Lastly some of the factors with a small extent included the need to develop sustainable competitive advantage and the impact of uncertainty. The above scenario shows that the CCN is in its second level of coming up with a sound operations strategy, based on Nigel and Lewis’s (2002) three levels of operations strategy: first, alignment of resources with requirements (fit); secondly, developing sustainable competitive advantage (sustainability) and lastly including the impact of uncertainty.

Existence of Setting Broad Policies and Plans to Support Long-Term Competitive Advantage

Operations strategy is concerned with setting broad policies and plans for using the resources of a firm to best support its long-term performance objectives. The respondents were asked to indicate whether they set broad policies and plans that support long-term competitive advantage. From the research data, 58% indicated they have, as 42% indicated they don’t. Indeed the CCN has what Buyer Hayes et al (1998) called the decisions that relate to the design of a process and the infrastructure needed to support the process (operations strategy).  

Existence of Well Documented Solid Waste Management Strategies at the City Council of Nairobi

There is need to document all the policies regarding an activity and as a center of reference. The respondents were asked to indicate whether these well-documented solid waste management strategies exist in the city council of Nairobi. From the research data, 60% of the respondents indicated that indeed the solid waste management strategies are there and well documented. The rest indicated there aren’t any.

Factors Critical In Decisions That Relate to the Design of CCN’s Process and the Infrastructure to Support the Solid Waste Management Process

Process design includes the selection of appropriate technology, sizing the process over time, the role of inventory in the process, and locating the process. The respondents were asked to indicate the most critical factors in decisions that relate to the design of CCN’s process and the infrastructure to support the solid waste management processes. From the research data, 68% of the respondents indicated the organizations of the operations function as a major factor, 56% gave the work payment structures, 47% indicated it is the selection of appropriate technology, and the logic associated with the planning and control systems, 41% gave the quality assurance and control approaches, 21% gave sustainable competitive advantage and continuous improvement, 18% gave sizing the process over time, as 15% gave the role of inventory in the process and locating the process.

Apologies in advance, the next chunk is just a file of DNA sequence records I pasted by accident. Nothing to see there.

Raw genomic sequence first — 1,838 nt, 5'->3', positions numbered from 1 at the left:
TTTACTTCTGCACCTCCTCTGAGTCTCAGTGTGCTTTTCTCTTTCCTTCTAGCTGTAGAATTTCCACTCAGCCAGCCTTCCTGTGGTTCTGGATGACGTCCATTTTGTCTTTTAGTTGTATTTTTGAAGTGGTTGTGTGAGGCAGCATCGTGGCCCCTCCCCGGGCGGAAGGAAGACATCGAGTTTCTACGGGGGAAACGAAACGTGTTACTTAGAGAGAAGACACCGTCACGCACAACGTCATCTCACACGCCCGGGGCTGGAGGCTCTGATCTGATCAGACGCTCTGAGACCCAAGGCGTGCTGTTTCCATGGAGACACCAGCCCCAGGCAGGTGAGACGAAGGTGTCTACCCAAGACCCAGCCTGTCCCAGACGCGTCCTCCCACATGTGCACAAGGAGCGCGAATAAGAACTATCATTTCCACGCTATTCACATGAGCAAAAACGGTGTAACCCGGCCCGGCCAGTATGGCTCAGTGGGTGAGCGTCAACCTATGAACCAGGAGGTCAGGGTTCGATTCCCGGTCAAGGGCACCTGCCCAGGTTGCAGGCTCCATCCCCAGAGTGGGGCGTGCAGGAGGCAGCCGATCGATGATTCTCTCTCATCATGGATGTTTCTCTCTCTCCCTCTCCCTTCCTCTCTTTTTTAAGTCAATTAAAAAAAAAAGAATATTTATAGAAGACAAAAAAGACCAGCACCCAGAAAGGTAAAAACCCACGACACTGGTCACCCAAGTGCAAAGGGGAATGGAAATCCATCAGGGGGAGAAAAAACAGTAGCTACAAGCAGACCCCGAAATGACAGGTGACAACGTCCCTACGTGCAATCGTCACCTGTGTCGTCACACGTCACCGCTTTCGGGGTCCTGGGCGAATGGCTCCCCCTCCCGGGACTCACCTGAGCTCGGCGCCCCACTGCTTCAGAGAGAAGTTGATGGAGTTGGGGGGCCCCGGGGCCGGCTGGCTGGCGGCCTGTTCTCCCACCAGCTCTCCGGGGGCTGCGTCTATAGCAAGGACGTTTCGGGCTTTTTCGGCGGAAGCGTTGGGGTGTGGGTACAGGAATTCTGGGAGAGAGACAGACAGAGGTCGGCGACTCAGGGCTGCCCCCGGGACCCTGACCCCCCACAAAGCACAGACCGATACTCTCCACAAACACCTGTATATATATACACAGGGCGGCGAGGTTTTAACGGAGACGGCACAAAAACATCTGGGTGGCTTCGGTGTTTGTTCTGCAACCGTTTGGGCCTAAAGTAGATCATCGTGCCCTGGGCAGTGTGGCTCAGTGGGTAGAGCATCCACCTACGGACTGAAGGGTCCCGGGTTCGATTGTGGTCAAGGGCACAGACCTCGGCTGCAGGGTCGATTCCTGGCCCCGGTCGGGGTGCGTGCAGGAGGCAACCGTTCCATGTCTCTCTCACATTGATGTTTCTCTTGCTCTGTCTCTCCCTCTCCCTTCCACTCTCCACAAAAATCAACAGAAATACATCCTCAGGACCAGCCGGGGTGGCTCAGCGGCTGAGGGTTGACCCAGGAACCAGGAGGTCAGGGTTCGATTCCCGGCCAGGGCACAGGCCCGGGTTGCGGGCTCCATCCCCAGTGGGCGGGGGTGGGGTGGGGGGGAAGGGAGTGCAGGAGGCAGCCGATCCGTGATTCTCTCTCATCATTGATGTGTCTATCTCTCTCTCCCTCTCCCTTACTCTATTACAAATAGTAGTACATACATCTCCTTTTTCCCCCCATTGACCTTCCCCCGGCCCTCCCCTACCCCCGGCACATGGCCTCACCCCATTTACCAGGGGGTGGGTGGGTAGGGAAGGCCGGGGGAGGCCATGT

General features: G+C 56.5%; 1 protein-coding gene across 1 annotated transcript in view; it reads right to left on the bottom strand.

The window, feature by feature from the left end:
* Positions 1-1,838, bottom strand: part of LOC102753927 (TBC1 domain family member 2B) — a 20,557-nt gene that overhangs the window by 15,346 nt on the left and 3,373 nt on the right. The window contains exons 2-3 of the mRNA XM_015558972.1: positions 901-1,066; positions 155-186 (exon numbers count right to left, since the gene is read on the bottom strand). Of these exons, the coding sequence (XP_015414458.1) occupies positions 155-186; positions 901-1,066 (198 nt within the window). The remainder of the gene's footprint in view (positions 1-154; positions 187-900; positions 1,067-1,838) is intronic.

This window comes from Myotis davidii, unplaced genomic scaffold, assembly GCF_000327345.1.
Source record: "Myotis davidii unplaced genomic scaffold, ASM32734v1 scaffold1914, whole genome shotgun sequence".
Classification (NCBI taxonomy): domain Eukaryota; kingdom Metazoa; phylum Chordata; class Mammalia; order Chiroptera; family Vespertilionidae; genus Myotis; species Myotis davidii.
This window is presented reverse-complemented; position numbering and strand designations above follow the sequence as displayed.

The above scenario is in line with Voss’ (1995) observation that the operations strategy decisions involve the logic associated with the planning and control systems, quality assurance and control approaches, work payment structures and the organizations of the operations function.

The Most Important Variables in the Solid Waste Management Operations Strategy Development Process 

If a company does not have a well-defined mission it may pursue business opportunities about which it has no real knowledge or that are in conflict with its current pursuits, or it may miss opportunities altogether. The respondents were asked indicate which variables most important in the solid waste management operations strategy development process at the CCN. From the research data, the following variables were found to be very important in the process of defining the best solid waste management strategies: The external environment of the NCC”s trends in the market scored 74%, Changes in customer wants and expectations (demanding speed of delivery, high quality, and low price) scored 72%, Identifying the company’s strengths (special skills of workers, such as expertise in providing customized services or knowledge of information technology) scored 71%, Understanding how its core beliefs shape its business scored 66%, Understanding who its customers are scored 61%, Understanding what business an CCN is in scored 59%, as The trends in the political environment (changes in the political climate–local, national, and international) and Forming partnerships with international firms (strategic alliances) scored 54%.

The following factors were also considered as important in the process of defining the operations strategy: The social responsibility (changes in society) scored 76%, the trends in the economic environment (recession, inflation, interest rates) scored 62%, changes in the use of technology, such as point-of-sale scanners, automation, computer-assisted processing, electronic purchasing, and electronic order tracking scored 44%, as analyzing and developing an understanding of the market scored 55%.

Technology that can assist the CCN in Effective Implementation of its Operations Strategy Relating to the Solid Waste Management

There are many other types of trends in the use of technology, such as point-of-sale scanners, automation, computer-assisted processing, electronic purchasing, and electronic order tracking. The respondents were asked to indicate the technology that can assist the CCN in effective implementation of its operations strategy relating to the solid waste management. From the research data, 85% indicated it is the solid waste management process technology, 32% indicated it is the solid waste management product technologies, as 18% indicated information technology as none gave sustainable competitive advantage and continuous improvement.